Millions of American multi-home stepfamilies (re/marriages) fail, within ~10 years of their founding. One of several key reasons is their great structural complexity, and the related challenge to co-parents of managing them effectively.

        The emotional structure of any family’s home is composed of invisible things like roles, rules, leadership and power, communication flows and barriers, membership inclusions and exclusions,  and psychological boundaries. To avoid re/divorce trauma for you and your dependent kids, it can really help to see and understand the emotional and role structure of each of your co-parenting homes, and all your related homes together.

        Two flexible visual tools can help partners see their complex stepfamily: genograms, and structural maps. The Web pages on these tools aim to spark your curiosity, thinking, creativity, discovery - and constructive stepfamily discussions. These maps are meant to help you get to know and more effectively manage your multi-home stepfamily - not to blame yourself or other members!

        Try not to get hung up on "Having to do these diagrams right" - e.g. exactly according to the guidelines here. Catch the spirit of these illustrations and suggestions, and evolve your stepfamily’s own "right," by choosing symbols and mapping conventions that really fit you and your unique people.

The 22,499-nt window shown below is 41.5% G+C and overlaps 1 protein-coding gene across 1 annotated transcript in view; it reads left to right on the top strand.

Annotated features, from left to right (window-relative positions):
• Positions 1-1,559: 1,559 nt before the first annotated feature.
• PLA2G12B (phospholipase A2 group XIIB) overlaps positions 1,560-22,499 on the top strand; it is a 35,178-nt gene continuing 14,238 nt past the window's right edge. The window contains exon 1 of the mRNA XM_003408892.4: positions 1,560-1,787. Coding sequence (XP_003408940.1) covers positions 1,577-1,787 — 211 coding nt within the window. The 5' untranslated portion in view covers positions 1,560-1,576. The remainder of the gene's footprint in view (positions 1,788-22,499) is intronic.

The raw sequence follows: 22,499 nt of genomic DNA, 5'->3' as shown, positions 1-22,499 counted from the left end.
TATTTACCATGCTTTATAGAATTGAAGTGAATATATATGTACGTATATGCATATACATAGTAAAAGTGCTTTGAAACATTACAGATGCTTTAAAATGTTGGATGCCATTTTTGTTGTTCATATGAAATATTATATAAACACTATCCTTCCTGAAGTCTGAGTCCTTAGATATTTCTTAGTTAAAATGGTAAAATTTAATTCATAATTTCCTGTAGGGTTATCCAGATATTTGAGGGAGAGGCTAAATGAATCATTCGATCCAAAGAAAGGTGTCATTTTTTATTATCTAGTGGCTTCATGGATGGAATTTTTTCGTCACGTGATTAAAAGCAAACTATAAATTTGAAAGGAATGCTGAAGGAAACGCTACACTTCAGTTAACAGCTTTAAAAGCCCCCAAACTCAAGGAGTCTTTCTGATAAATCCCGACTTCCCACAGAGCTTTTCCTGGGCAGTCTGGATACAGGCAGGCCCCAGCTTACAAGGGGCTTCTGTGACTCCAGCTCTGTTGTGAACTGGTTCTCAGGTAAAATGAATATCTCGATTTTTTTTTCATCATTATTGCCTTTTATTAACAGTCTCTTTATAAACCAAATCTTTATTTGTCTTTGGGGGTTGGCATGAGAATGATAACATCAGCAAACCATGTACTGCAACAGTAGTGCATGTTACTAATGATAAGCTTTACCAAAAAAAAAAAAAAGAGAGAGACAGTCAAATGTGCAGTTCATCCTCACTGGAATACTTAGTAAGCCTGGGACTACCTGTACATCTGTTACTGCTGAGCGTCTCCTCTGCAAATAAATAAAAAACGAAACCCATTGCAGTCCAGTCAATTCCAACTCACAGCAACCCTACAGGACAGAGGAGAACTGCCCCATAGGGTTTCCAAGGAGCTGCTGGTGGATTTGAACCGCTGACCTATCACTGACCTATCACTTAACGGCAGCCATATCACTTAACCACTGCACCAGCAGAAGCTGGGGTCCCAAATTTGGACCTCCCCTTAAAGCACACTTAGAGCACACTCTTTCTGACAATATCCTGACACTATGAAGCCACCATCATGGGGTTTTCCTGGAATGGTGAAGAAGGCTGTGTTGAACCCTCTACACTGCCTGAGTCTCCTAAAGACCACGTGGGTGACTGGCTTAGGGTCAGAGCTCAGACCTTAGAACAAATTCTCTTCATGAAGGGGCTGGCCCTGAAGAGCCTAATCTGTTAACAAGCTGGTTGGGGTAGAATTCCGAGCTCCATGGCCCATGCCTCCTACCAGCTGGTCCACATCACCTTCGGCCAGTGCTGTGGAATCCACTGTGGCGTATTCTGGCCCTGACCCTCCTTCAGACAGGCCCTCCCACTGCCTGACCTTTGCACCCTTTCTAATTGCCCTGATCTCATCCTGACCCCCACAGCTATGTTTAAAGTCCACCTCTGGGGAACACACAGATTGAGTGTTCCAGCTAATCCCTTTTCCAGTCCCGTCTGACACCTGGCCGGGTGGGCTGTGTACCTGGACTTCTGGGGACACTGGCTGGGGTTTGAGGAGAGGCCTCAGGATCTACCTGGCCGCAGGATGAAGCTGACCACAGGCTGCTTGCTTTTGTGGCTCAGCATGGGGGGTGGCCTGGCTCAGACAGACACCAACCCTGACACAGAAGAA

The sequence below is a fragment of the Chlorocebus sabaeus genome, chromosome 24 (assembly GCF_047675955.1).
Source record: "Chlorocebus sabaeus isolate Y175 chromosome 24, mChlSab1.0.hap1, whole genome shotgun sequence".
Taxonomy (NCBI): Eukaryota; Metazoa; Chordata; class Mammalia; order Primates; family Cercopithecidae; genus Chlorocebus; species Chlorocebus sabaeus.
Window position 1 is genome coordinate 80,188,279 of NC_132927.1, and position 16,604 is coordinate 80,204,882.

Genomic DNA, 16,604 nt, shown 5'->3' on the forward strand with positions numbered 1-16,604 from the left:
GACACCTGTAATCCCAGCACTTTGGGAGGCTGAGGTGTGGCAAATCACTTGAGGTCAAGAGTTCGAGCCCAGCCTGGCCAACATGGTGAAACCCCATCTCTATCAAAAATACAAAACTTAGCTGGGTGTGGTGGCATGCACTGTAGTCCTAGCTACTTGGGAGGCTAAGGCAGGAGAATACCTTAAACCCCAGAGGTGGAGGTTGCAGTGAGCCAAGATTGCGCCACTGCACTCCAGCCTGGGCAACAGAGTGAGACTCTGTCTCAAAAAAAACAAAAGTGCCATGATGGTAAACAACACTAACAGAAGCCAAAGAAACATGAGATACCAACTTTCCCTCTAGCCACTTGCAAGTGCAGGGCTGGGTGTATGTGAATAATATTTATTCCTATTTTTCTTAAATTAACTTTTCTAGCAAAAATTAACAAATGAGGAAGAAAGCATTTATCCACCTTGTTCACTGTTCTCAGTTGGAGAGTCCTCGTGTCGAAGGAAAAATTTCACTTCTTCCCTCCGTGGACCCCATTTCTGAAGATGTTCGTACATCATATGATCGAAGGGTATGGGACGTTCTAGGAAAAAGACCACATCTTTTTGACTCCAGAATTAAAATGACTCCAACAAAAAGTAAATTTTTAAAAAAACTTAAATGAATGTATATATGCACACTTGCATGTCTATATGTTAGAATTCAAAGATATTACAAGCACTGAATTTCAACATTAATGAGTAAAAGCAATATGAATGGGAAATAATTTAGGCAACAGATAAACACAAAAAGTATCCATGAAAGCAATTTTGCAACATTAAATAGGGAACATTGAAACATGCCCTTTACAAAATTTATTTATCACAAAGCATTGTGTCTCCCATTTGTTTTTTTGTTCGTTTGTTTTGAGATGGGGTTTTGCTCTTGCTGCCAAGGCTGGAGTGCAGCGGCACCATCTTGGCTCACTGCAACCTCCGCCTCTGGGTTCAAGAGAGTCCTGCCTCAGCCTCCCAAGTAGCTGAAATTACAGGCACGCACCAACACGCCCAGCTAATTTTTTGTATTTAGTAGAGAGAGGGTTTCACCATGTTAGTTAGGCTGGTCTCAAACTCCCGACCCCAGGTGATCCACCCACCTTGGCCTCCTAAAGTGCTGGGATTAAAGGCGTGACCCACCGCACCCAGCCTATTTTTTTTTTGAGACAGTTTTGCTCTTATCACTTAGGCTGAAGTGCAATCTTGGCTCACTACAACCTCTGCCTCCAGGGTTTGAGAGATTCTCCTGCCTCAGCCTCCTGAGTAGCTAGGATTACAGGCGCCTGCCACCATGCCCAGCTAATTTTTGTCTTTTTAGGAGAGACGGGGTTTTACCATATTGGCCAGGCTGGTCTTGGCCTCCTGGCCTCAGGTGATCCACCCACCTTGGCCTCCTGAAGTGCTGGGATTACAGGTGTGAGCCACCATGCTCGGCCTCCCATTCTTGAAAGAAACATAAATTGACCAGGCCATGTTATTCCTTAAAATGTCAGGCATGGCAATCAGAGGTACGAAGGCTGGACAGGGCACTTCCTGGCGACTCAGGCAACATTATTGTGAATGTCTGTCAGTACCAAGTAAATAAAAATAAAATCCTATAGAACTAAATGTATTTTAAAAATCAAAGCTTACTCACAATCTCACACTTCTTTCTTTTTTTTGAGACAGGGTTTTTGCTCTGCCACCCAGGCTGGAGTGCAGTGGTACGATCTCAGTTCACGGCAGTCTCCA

The basic aim here is to help you visually symbolize, clearly and concisely, (a) what are your household and stepfamily structural strengths, and (b) what are aspects of your emotional structures that you want to improve, over time.

        As co-parenting teammates, work toward clarifying your common beliefs about wholistic family health. Then get clearer on what you are trying to do together as household co-residents, and as a whole multi-home stepfamily. Genograms and structural maps let you clearly symbolize your family composi-tion and structure, and some key problems.

        Learn the territory, set your goals, hold hands, keep your knees loose, take your time - and enjoy the adventure together!

        Pause, breathe, and recall why you used this 5-page article. Did you get what you needed? If so, what do you need now? If not - what do you need? Who's answering these questions - your wise resident true Self, or "someone else"?

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Updated September 29, 2015